Last month, we showed the straightforward installation of Brembo brakes. The other part of trackworthiness is suspension. KW Suspension was founded in 1991, and began sponsoring professional racing in 1997. In 1999, it entered the European Touring Car Championship with Acuras and has since become a series sponsor, rather than fielding its own team. KW's North American presence began in 1998 when HPA Motorsports began importing it. KW Suspensions North America was formed 2 years later as a joint venture between HPA and KW Automotive GmbH. KW Suspension was the first company to contact european car and actually have suspension in stock that included a damper, so that's what we chose.
KW's product line includes springs, dampers, matched spring/damper sets and coilovers. KW's adjustable-height coilovers come in two flavors, with fixed and adjustable damping. Variant 1 dampers, with fixed damping, are manufactured by AL-KO. Variant 2 dampers are infinitely adjustable in rebound and are manufactured by Koni. All systems are tuned to KW's own engineering specifications.
Only Variant 1 coilovers were available in September of last year. The ride and handling with KW's fixed damping settings are both excellent, which goes well with our preference for "install it and forget about it" suspension in street cars. Our MINI Cooper S is a pre-production car, built at the end of 2001. Thus, its suspension is like that of MINI Coopers built before Mar. 1, 2002. The difference is in the way the front anti-roll bar end link mounts to the strut. Later Coopers and all production Cooper S's attach the end link to its own bracket on the strut body. On this car, the end link attaches to the lower spring seat, so we used suspension intended for an early-style Cooper. Ride height is adjustable for 30- to 60mm lowering.
When disassembling any stock struts, use of a spring compressor is recommended. We don't know if these springs were to production spec, but we found that spring tension was released before the top nut came off the shaft. Of course, the coilovers can be assembled without a compressor due to the adjustable lower perch.
KW included a can of "PSK," essentially a clear coat spray to help retard corrosion of the damper bodies in harsh climates. We tried using it and later found the coating made adjusting the ride height much more difficult. We ended up using WD40 to lubricate the threads and soften the coating. Certainly in any dry climate, it's a step we wouldn't bother with. Putting together all the rumors we've heard, we believe our Cooper S was jumped in filming a remake of "The Italian Job," starring Charlize Theron, which would explain why the original dampers were completely boogered. When we removed them, one of the original front struts was so stiff we couldn't move it by hand at all, and one moved almost freely. Because of that, we can't really comment on any improvements, but we're pleased with the performance of the KW suspension so far.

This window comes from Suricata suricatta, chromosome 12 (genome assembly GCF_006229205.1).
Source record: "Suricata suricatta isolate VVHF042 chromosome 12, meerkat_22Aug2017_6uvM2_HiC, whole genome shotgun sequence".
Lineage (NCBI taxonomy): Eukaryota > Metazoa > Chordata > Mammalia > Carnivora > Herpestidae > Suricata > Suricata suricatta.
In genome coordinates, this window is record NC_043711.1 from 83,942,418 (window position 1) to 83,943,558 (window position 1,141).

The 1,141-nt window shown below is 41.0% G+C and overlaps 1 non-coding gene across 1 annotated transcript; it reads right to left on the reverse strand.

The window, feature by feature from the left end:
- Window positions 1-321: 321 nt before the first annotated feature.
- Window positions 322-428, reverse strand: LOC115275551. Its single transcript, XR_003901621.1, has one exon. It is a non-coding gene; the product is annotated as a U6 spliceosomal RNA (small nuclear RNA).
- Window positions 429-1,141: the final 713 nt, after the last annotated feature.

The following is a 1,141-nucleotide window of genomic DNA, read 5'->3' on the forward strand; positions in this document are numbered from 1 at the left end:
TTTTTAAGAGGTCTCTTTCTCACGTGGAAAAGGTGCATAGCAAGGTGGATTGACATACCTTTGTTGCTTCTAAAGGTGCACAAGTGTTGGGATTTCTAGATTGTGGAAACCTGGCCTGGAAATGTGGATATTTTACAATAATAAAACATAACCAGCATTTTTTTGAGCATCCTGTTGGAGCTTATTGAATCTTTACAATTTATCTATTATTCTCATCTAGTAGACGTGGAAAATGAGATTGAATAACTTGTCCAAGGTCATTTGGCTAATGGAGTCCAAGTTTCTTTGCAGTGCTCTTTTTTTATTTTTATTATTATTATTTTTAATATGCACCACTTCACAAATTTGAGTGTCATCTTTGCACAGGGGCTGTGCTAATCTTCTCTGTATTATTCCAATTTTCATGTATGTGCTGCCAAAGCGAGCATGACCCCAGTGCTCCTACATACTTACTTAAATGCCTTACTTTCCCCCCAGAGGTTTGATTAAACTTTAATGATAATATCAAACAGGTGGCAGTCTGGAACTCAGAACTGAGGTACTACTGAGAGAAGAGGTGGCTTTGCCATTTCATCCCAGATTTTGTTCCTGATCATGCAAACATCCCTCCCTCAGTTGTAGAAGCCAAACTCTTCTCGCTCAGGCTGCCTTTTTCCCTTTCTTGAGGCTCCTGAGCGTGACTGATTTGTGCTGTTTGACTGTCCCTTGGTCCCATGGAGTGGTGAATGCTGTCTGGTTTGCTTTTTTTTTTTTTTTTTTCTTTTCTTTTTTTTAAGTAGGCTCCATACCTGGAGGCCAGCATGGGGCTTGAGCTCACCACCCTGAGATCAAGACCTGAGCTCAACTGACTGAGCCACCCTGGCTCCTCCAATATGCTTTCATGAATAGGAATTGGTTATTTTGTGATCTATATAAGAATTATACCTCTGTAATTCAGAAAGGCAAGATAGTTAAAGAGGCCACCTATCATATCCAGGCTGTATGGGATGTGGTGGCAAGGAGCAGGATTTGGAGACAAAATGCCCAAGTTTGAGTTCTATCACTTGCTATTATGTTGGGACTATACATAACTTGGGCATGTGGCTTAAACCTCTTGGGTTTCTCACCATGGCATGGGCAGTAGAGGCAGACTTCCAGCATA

The tires on european car's MINI are the same Michelin X Rally tires you saw on the Peugeots as they dominated WRC tarmac competition. They had won 13 of the previous 13 WRC tarmac events when we put them on our car, and have won again in Italy since. Michelin states that, including the four on this car, there are only 19 of them in this size in the United States. Their tall sidewall is necessary for the 18-in. wheels to look right, but the 65cm overall diameter is 1.3-in. greater than that of the MINI's stock 205/45-17 tire. That raises the effective gearing by 5.5%, hurting acceleration, and leads to severe rubbing, especially in the rear.
These are pure competition tires, made to survive 100-mph ditch hooks in cars with straight-cut gears that will make your ears bleed. They aren't DOT-legal, R-compound tires, and you don't want them on your street car. We drove them to Las Vegas and back, and they were really bad for going straight. The tread pattern has the loudest, most consistent whine of any tire we've experienced. The ride is stiff, and they hydroplane easily in the rain. As we expected, the steering is very responsive and the grip seems to be high. And they looked cool as hell sitting on carpet at the SEMA show. If we had a budget to make this a real rally car, they would be perfect.
White wheels were the other essential ingredient in the rally look. Please don't ask The Tire Rack for these wheels for your MINI in white, because it doesn't have them. Specialized Ceramic & Powder Coating, in Huntington Beach, Calif., stripped the original silver paint and powder-coated our wheels. We had to choose the color over the phone and went with the whitest white. The MINI's roof is actually a little bit creamy, but a little brake dust keeps anyone from noticing the difference. We haven't yet gotten all the ducks lined up to change wheels and tires again and make this car work, but we have a set of 12.2-lb Velox PG-5S forged 7x17-in. wheels and super-sticky BFGoodrich g-Force T/A KD tires lined up for next month.
Complete List of Modifications